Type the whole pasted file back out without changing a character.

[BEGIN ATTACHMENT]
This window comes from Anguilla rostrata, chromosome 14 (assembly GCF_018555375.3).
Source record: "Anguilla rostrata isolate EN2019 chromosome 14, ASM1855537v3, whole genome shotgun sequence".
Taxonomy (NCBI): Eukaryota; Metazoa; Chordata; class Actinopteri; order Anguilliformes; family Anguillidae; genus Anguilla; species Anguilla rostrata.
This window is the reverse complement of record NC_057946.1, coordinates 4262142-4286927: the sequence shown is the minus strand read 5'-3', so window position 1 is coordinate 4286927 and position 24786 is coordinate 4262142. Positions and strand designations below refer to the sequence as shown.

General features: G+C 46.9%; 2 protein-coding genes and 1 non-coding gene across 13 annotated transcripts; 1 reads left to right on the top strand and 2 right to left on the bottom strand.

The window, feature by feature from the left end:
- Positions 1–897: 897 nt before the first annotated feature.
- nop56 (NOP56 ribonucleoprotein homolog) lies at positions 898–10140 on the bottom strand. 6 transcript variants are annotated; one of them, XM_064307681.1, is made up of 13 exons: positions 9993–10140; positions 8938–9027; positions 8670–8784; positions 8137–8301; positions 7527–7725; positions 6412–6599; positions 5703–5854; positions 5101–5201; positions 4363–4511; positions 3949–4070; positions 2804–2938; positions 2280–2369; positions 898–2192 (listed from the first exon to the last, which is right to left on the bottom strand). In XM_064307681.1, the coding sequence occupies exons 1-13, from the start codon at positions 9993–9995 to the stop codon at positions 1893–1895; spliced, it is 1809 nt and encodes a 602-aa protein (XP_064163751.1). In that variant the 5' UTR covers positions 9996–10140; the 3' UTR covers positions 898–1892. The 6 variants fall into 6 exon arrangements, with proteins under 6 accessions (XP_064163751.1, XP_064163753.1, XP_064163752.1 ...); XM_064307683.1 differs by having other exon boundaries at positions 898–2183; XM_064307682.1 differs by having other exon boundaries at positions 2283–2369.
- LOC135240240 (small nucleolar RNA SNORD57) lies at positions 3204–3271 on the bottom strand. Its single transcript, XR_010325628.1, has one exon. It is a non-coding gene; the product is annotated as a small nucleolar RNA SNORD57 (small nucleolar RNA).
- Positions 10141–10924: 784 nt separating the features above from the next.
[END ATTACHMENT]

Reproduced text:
This window comes from Anguilla rostrata, chromosome 14 (assembly GCF_018555375.3).
Source record: "Anguilla rostrata isolate EN2019 chromosome 14, ASM1855537v3, whole genome shotgun sequence".
Taxonomy (NCBI): Eukaryota; Metazoa; Chordata; class Actinopteri; order Anguilliformes; family Anguillidae; genus Anguilla; species Anguilla rostrata.
This window is the reverse complement of record NC_057946.1, coordinates 4262142-4286927: the sequence shown is the minus strand read 5'-3', so window position 1 is coordinate 4286927 and position 24786 is coordinate 4262142. Positions and strand designations below refer to the sequence as shown.

General features: G+C 46.9%; 2 protein-coding genes and 1 non-coding gene across 13 annotated transcripts; 1 reads left to right on the top strand and 2 right to left on the bottom strand.

The window, feature by feature from the left end:
- Positions 1–897: 897 nt before the first annotated feature.
- nop56 (NOP56 ribonucleoprotein homolog) lies at positions 898–10140 on the bottom strand. 6 transcript variants are annotated; one of them, XM_064307681.1, is made up of 13 exons: positions 9993–10140; positions 8938–9027; positions 8670–8784; positions 8137–8301; positions 7527–7725; positions 6412–6599; positions 5703–5854; positions 5101–5201; positions 4363–4511; positions 3949–4070; positions 2804–2938; positions 2280–2369; positions 898–2192 (listed from the first exon to the last, which is right to left on the bottom strand). In XM_064307681.1, the coding sequence occupies exons 1-13, from the start codon at positions 9993–9995 to the stop codon at positions 1893–1895; spliced, it is 1809 nt and encodes a 602-aa protein (XP_064163751.1). In that variant the 5' UTR covers positions 9996–10140; the 3' UTR covers positions 898–1892. The 6 variants fall into 6 exon arrangements, with proteins under 6 accessions (XP_064163751.1, XP_064163753.1, XP_064163752.1 ...); XM_064307683.1 differs by having other exon boundaries at positions 898–2183; XM_064307682.1 differs by having other exon boundaries at positions 2283–2369.
- LOC135240240 (small nucleolar RNA SNORD57) lies at positions 3204–3271 on the bottom strand. Its single transcript, XR_010325628.1, has one exon. It is a non-coding gene; the product is annotated as a small nucleolar RNA SNORD57 (small nucleolar RNA).
- Positions 10141–10924: 784 nt separating the features above from the next.